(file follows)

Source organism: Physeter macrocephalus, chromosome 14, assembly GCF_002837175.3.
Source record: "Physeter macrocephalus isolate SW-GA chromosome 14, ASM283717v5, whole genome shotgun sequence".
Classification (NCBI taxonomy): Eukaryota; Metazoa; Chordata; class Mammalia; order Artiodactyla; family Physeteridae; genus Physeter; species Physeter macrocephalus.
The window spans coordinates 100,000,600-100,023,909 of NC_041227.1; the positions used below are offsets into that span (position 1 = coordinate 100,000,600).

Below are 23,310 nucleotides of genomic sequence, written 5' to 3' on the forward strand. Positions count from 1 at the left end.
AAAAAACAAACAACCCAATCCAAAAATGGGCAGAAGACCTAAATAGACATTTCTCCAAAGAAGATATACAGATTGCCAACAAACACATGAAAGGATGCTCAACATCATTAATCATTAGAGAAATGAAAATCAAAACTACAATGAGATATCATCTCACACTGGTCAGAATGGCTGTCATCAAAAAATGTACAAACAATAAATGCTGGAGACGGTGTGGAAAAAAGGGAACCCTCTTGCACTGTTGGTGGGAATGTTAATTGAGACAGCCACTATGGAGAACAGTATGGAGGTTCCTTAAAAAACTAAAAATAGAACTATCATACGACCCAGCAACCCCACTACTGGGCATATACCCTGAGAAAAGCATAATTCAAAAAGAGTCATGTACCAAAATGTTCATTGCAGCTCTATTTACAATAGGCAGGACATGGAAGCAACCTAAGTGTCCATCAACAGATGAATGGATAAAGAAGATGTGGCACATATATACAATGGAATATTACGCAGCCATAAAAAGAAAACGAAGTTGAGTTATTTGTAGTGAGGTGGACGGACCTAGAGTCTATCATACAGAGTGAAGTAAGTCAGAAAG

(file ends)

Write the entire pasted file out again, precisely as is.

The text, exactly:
Source organism: Physeter macrocephalus, chromosome 14, assembly GCF_002837175.3.
Source record: "Physeter macrocephalus isolate SW-GA chromosome 14, ASM283717v5, whole genome shotgun sequence".
Classification (NCBI taxonomy): Eukaryota; Metazoa; Chordata; class Mammalia; order Artiodactyla; family Physeteridae; genus Physeter; species Physeter macrocephalus.
The window spans coordinates 100,000,600-100,023,909 of NC_041227.1; the positions used below are offsets into that span (position 1 = coordinate 100,000,600).

Below are 23,310 nucleotides of genomic sequence, written 5' to 3' on the forward strand. Positions count from 1 at the left end.
AAAAAACAAACAACCCAATCCAAAAATGGGCAGAAGACCTAAATAGACATTTCTCCAAAGAAGATATACAGATTGCCAACAAACACATGAAAGGATGCTCAACATCATTAATCATTAGAGAAATGAAAATCAAAACTACAATGAGATATCATCTCACACTGGTCAGAATGGCTGTCATCAAAAAATGTACAAACAATAAATGCTGGAGACGGTGTGGAAAAAAGGGAACCCTCTTGCACTGTTGGTGGGAATGTTAATTGAGACAGCCACTATGGAGAACAGTATGGAGGTTCCTTAAAAAACTAAAAATAGAACTATCATACGACCCAGCAACCCCACTACTGGGCATATACCCTGAGAAAAGCATAATTCAAAAAGAGTCATGTACCAAAATGTTCATTGCAGCTCTATTTACAATAGGCAGGACATGGAAGCAACCTAAGTGTCCATCAACAGATGAATGGATAAAGAAGATGTGGCACATATATACAATGGAATATTACGCAGCCATAAAAAGAAAACGAAGTTGAGTTATTTGTAGTGAGGTGGACGGACCTAGAGTCTATCATACAGAGTGAAGTAAGTCAGAAAG